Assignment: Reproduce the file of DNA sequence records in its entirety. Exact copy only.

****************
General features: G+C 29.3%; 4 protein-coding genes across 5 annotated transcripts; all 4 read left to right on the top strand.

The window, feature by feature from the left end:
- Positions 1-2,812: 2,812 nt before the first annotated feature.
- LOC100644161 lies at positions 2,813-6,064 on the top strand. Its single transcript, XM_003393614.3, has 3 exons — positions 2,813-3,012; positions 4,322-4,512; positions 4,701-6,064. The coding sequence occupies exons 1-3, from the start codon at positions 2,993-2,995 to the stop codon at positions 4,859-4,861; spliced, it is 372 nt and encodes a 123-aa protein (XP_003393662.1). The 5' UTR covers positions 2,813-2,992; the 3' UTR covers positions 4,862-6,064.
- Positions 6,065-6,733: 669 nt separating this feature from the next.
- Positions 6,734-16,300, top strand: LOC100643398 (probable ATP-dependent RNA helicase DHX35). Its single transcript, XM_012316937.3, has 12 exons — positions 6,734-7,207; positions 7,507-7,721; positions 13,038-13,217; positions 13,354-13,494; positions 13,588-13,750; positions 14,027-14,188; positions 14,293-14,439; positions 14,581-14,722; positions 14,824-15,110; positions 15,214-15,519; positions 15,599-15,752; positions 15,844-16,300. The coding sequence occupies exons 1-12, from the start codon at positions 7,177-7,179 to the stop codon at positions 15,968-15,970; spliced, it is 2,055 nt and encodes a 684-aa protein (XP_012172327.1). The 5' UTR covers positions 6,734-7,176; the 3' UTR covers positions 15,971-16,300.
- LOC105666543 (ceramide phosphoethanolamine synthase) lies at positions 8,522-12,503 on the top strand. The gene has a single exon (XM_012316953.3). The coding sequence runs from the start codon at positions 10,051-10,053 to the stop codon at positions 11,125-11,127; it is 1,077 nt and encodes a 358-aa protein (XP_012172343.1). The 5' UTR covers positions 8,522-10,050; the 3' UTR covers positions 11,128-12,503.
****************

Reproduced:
General features: G+C 29.3%; 4 protein-coding genes across 5 annotated transcripts; all 4 read left to right on the top strand.

The window, feature by feature from the left end:
- Positions 1-2,812: 2,812 nt before the first annotated feature.
- LOC100644161 lies at positions 2,813-6,064 on the top strand. Its single transcript, XM_003393614.3, has 3 exons — positions 2,813-3,012; positions 4,322-4,512; positions 4,701-6,064. The coding sequence occupies exons 1-3, from the start codon at positions 2,993-2,995 to the stop codon at positions 4,859-4,861; spliced, it is 372 nt and encodes a 123-aa protein (XP_003393662.1). The 5' UTR covers positions 2,813-2,992; the 3' UTR covers positions 4,862-6,064.
- Positions 6,065-6,733: 669 nt separating this feature from the next.
- Positions 6,734-16,300, top strand: LOC100643398 (probable ATP-dependent RNA helicase DHX35). Its single transcript, XM_012316937.3, has 12 exons — positions 6,734-7,207; positions 7,507-7,721; positions 13,038-13,217; positions 13,354-13,494; positions 13,588-13,750; positions 14,027-14,188; positions 14,293-14,439; positions 14,581-14,722; positions 14,824-15,110; positions 15,214-15,519; positions 15,599-15,752; positions 15,844-16,300. The coding sequence occupies exons 1-12, from the start codon at positions 7,177-7,179 to the stop codon at positions 15,968-15,970; spliced, it is 2,055 nt and encodes a 684-aa protein (XP_012172327.1). The 5' UTR covers positions 6,734-7,176; the 3' UTR covers positions 15,971-16,300.
- LOC105666543 (ceramide phosphoethanolamine synthase) lies at positions 8,522-12,503 on the top strand. The gene has a single exon (XM_012316953.3). The coding sequence runs from the start codon at positions 10,051-10,053 to the stop codon at positions 11,125-11,127; it is 1,077 nt and encodes a 358-aa protein (XP_012172343.1). The 5' UTR covers positions 8,522-10,050; the 3' UTR covers positions 11,128-12,503.